Philadelphia – Researchers at The Center for Fetal Diagnosis and Treatment at the children’s hospital in Philadelphia have created a plastic womb that was able to keep a premature lamb alive for four weeks after birth.
The research involved lambs who were six weeks premature. Their development at this point in gestation is similar to a human baby at twenty-two weeks gestation.
When babies are born prematurely, they have to be treated outside of the womb in open environments, even though their bodies are not developed and ready for life in the outside world. The research team in Philadelphia decided to explore how to create a womb-like environment that would help avoid common developmental problems due to premature birth.
Premature births can lead to development issues that last long into life, which include vision and hearing problems. “They have very immature organs,” Dr. Flake told New Scientist. “They’re simply not ready to be born yet.”
The sealed plastic bag is made of polythene and is able to provide all of the nutrition and safety that the lamb would need to continue to grow. Oxygen is delivered through a tube that mimics the umbilical cord and the bag functions like the mother’s placenta.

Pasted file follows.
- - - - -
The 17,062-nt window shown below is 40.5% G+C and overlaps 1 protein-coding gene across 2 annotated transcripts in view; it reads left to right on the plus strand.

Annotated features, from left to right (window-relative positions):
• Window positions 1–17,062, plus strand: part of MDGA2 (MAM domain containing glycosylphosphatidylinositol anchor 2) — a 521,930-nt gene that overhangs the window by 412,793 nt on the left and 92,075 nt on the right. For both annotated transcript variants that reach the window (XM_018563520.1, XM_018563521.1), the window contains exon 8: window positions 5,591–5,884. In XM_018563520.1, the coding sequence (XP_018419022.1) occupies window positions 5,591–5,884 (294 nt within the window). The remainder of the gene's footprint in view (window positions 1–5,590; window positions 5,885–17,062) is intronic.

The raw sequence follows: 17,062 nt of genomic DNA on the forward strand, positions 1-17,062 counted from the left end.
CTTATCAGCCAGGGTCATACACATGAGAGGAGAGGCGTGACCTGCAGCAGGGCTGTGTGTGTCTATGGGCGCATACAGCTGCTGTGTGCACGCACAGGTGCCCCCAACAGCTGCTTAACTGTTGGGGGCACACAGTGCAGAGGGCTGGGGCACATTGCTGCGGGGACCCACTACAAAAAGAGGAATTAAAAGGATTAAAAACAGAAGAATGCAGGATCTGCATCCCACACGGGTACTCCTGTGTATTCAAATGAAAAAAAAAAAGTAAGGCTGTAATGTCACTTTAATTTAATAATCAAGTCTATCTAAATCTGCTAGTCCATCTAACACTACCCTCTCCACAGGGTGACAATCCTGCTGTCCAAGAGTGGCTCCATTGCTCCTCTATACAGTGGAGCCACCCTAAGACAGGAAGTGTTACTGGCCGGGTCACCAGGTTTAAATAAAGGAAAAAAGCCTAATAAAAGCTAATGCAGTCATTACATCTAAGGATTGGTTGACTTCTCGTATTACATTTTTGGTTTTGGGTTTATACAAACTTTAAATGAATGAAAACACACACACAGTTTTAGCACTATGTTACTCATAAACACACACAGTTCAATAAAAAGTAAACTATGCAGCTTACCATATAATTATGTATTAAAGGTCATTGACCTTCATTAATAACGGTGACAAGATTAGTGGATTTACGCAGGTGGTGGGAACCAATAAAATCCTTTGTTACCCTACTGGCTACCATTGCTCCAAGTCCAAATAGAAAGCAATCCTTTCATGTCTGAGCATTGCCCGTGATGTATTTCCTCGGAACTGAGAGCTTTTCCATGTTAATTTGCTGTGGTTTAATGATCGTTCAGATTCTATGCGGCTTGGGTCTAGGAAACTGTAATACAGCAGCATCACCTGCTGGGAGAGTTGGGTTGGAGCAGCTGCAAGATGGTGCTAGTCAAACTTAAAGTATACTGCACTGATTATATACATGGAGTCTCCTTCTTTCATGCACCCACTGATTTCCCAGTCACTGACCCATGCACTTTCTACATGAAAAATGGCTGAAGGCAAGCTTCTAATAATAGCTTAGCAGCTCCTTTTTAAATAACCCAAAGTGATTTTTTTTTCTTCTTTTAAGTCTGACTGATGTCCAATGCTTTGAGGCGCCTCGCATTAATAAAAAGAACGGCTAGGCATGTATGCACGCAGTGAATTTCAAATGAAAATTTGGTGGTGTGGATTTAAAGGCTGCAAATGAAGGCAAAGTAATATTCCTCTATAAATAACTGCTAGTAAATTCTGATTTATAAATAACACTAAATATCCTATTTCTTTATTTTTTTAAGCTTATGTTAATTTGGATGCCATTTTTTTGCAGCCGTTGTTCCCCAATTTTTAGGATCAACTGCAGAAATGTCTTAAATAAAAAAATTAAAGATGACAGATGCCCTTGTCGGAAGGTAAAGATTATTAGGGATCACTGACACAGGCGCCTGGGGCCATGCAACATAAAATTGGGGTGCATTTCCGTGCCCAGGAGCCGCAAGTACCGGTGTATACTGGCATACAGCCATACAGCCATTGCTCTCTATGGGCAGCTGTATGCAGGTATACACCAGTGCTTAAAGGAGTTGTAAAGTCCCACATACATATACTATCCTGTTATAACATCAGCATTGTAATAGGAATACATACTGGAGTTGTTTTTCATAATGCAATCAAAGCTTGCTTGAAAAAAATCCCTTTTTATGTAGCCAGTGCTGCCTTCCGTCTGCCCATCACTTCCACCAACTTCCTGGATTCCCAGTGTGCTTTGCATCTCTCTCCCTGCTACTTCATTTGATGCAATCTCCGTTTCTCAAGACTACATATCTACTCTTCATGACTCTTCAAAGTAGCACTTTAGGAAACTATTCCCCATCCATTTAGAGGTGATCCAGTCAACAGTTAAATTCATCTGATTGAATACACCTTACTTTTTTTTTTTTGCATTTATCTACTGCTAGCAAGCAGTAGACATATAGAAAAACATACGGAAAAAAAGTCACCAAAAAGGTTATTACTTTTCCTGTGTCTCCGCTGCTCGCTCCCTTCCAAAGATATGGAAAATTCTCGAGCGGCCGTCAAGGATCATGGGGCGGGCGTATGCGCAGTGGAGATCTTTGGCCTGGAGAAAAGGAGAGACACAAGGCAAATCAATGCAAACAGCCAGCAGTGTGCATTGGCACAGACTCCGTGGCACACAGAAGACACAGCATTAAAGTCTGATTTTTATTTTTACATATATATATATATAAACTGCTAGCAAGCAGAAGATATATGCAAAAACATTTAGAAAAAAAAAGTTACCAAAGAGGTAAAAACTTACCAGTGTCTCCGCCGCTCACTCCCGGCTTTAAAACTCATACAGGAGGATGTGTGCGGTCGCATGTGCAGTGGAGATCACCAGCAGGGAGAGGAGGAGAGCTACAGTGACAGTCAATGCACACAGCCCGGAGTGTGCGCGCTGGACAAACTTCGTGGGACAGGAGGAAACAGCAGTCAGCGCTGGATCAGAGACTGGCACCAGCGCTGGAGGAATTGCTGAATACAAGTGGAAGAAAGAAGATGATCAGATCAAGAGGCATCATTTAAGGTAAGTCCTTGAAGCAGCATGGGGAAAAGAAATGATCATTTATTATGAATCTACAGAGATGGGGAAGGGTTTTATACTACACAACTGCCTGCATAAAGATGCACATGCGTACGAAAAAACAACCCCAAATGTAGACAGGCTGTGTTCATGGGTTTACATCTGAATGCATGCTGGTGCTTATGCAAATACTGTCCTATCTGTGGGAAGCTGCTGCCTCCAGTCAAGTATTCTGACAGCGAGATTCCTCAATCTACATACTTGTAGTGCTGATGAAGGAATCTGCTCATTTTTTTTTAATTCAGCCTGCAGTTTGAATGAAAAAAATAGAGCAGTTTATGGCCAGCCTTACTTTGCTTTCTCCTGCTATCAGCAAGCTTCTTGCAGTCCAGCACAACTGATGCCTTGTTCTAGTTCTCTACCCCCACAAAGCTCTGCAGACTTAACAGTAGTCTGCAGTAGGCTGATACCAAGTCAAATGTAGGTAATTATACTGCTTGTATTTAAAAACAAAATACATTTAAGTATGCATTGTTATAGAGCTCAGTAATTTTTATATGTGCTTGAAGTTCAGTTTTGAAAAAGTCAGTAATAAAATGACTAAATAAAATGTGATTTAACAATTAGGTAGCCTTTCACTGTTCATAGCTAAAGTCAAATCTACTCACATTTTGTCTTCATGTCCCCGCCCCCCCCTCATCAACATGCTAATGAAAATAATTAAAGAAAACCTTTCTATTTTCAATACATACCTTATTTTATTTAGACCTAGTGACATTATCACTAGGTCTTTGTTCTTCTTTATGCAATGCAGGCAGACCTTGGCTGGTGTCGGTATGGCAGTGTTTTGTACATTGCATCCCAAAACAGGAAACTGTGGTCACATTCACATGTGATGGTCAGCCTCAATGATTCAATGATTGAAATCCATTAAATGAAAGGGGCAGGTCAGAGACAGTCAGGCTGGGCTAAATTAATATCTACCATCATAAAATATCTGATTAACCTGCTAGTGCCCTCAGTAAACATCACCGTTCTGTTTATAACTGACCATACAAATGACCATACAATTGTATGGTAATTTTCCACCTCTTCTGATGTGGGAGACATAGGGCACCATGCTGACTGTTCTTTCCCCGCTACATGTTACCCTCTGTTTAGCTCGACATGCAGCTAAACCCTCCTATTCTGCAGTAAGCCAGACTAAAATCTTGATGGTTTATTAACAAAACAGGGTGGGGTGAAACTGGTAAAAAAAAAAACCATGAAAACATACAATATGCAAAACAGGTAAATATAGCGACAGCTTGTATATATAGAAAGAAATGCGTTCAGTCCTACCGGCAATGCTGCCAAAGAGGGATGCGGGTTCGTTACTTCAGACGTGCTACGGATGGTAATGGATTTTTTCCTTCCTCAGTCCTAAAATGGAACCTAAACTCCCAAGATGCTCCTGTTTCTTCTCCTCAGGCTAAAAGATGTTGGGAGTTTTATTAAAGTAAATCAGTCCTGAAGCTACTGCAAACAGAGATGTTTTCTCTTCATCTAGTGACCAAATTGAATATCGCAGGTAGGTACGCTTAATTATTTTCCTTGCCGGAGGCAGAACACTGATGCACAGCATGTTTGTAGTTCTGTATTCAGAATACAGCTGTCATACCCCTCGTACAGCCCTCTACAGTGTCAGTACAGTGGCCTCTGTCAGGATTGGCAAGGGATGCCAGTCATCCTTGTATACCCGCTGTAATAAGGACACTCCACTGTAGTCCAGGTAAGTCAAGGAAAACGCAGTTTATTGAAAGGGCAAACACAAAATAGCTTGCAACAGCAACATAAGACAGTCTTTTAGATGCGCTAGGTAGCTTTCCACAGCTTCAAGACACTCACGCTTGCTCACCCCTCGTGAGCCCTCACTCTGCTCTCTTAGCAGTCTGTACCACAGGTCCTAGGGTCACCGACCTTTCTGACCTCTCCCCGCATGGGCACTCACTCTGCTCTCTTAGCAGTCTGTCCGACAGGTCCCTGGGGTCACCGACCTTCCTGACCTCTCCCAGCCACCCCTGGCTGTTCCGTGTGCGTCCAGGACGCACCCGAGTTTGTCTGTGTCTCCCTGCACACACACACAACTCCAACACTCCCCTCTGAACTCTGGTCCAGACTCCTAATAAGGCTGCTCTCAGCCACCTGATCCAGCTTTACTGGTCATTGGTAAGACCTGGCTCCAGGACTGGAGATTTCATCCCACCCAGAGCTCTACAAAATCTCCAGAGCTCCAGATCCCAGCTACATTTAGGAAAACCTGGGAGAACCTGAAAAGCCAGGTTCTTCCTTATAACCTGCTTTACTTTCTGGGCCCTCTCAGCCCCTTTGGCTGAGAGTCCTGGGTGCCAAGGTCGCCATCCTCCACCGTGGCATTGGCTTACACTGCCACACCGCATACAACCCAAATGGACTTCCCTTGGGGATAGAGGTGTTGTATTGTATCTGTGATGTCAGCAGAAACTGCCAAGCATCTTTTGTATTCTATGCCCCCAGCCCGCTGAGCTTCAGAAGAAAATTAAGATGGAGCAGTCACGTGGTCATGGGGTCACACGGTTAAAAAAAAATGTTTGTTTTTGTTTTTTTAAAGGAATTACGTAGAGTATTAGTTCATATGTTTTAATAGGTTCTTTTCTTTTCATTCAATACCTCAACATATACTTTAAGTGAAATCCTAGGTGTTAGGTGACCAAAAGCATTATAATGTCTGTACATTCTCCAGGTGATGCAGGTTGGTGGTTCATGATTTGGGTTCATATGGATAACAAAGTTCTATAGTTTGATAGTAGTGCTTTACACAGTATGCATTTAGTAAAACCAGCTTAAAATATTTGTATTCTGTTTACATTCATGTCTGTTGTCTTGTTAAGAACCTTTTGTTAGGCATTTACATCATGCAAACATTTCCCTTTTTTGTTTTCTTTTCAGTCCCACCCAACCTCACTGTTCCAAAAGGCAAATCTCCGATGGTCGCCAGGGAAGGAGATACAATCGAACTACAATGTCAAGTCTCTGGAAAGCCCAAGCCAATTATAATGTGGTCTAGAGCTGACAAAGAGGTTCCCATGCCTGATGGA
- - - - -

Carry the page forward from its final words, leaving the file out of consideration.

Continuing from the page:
The bag contained a circulatory system, a closed and secure fluid environment and the ability to use the lamb’s own heart to pump the blood around the bag instead of using another pump outside of the bag.
Doctor Alan Flake told CNN news, “This, in theory, should allow support of premature infants.” The ultimate goal of the project is to be able to “meet the unmet need of extreme prematurity.”
The final goal is to be able to create an environment where premature babies could continue to develop internal organs, such as their lungs, during the time between twenty-three and twenty-eight weeks gestation. Current medical statistics show that if a baby is born at twenty-three weeks, he or she only has a 17% chance of survival. But that could all change soon thanks to this plastic womb.
Although it’s just in the beginning stages and human trials are years away, this plastic womb could lead to huge steps for healthcare and save premature babies’ lives.